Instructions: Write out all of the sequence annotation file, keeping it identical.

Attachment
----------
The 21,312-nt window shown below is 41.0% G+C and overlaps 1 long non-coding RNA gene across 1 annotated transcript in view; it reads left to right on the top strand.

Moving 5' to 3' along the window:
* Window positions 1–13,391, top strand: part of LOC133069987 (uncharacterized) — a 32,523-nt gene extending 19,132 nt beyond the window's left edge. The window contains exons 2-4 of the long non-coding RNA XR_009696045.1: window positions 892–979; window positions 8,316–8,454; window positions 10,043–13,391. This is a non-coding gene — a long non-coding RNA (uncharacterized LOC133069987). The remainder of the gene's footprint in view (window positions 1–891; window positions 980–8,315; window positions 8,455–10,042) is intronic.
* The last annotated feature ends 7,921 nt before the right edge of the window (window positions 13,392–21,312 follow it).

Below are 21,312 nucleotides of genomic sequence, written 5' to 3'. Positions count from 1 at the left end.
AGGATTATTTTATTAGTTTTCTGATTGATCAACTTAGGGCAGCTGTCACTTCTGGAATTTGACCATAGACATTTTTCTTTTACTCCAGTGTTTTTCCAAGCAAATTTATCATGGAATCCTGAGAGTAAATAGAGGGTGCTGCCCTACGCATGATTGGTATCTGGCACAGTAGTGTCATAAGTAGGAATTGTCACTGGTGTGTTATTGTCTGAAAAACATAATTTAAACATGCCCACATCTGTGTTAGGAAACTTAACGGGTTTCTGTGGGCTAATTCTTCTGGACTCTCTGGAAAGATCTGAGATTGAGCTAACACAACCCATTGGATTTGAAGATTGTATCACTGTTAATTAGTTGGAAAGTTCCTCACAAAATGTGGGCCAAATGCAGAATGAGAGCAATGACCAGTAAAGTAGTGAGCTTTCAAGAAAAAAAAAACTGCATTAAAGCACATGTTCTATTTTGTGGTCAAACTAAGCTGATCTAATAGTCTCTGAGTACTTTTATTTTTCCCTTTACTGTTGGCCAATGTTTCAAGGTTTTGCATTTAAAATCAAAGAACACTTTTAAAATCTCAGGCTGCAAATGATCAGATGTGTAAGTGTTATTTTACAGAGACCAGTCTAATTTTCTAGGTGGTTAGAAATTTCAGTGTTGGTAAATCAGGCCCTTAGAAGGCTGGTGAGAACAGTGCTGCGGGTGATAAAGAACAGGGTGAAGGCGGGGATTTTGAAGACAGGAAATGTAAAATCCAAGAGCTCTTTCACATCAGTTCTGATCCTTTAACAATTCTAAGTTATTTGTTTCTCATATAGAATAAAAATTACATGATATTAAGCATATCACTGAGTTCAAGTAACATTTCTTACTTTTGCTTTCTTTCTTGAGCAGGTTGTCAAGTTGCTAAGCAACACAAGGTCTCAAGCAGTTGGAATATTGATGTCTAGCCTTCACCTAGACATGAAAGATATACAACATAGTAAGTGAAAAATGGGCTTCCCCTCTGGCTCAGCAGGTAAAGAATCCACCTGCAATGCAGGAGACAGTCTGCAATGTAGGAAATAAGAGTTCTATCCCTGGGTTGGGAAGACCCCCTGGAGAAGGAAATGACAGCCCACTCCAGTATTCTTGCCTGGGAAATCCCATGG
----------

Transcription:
The 21,312-nt window shown below is 41.0% G+C and overlaps 1 long non-coding RNA gene across 1 annotated transcript in view; it reads left to right on the top strand.

Moving 5' to 3' along the window:
* Window positions 1–13,391, top strand: part of LOC133069987 (uncharacterized) — a 32,523-nt gene extending 19,132 nt beyond the window's left edge. The window contains exons 2-4 of the long non-coding RNA XR_009696045.1: window positions 892–979; window positions 8,316–8,454; window positions 10,043–13,391. This is a non-coding gene — a long non-coding RNA (uncharacterized LOC133069987). The remainder of the gene's footprint in view (window positions 1–891; window positions 980–8,315; window positions 8,455–10,042) is intronic.
* The last annotated feature ends 7,921 nt before the right edge of the window (window positions 13,392–21,312 follow it).

Below are 21,312 nucleotides of genomic sequence, written 5' to 3'. Positions count from 1 at the left end.
AGGATTATTTTATTAGTTTTCTGATTGATCAACTTAGGGCAGCTGTCACTTCTGGAATTTGACCATAGACATTTTTCTTTTACTCCAGTGTTTTTCCAAGCAAATTTATCATGGAATCCTGAGAGTAAATAGAGGGTGCTGCCCTACGCATGATTGGTATCTGGCACAGTAGTGTCATAAGTAGGAATTGTCACTGGTGTGTTATTGTCTGAAAAACATAATTTAAACATGCCCACATCTGTGTTAGGAAACTTAACGGGTTTCTGTGGGCTAATTCTTCTGGACTCTCTGGAAAGATCTGAGATTGAGCTAACACAACCCATTGGATTTGAAGATTGTATCACTGTTAATTAGTTGGAAAGTTCCTCACAAAATGTGGGCCAAATGCAGAATGAGAGCAATGACCAGTAAAGTAGTGAGCTTTCAAGAAAAAAAAAACTGCATTAAAGCACATGTTCTATTTTGTGGTCAAACTAAGCTGATCTAATAGTCTCTGAGTACTTTTATTTTTCCCTTTACTGTTGGCCAATGTTTCAAGGTTTTGCATTTAAAATCAAAGAACACTTTTAAAATCTCAGGCTGCAAATGATCAGATGTGTAAGTGTTATTTTACAGAGACCAGTCTAATTTTCTAGGTGGTTAGAAATTTCAGTGTTGGTAAATCAGGCCCTTAGAAGGCTGGTGAGAACAGTGCTGCGGGTGATAAAGAACAGGGTGAAGGCGGGGATTTTGAAGACAGGAAATGTAAAATCCAAGAGCTCTTTCACATCAGTTCTGATCCTTTAACAATTCTAAGTTATTTGTTTCTCATATAGAATAAAAATTACATGATATTAAGCATATCACTGAGTTCAAGTAACATTTCTTACTTTTGCTTTCTTTCTTGAGCAGGTTGTCAAGTTGCTAAGCAACACAAGGTCTCAAGCAGTTGGAATATTGATGTCTAGCCTTCACCTAGACATGAAAGATATACAACATAGTAAGTGAAAAATGGGCTTCCCCTCTGGCTCAGCAGGTAAAGAATCCACCTGCAATGCAGGAGACAGTCTGCAATGTAGGAAATAAGAGTTCTATCCCTGGGTTGGGAAGACCCCCTGGAGAAGGAAATGACAGCCCACTCCAGTATTCTTGCCTGGGAAATCCCATGG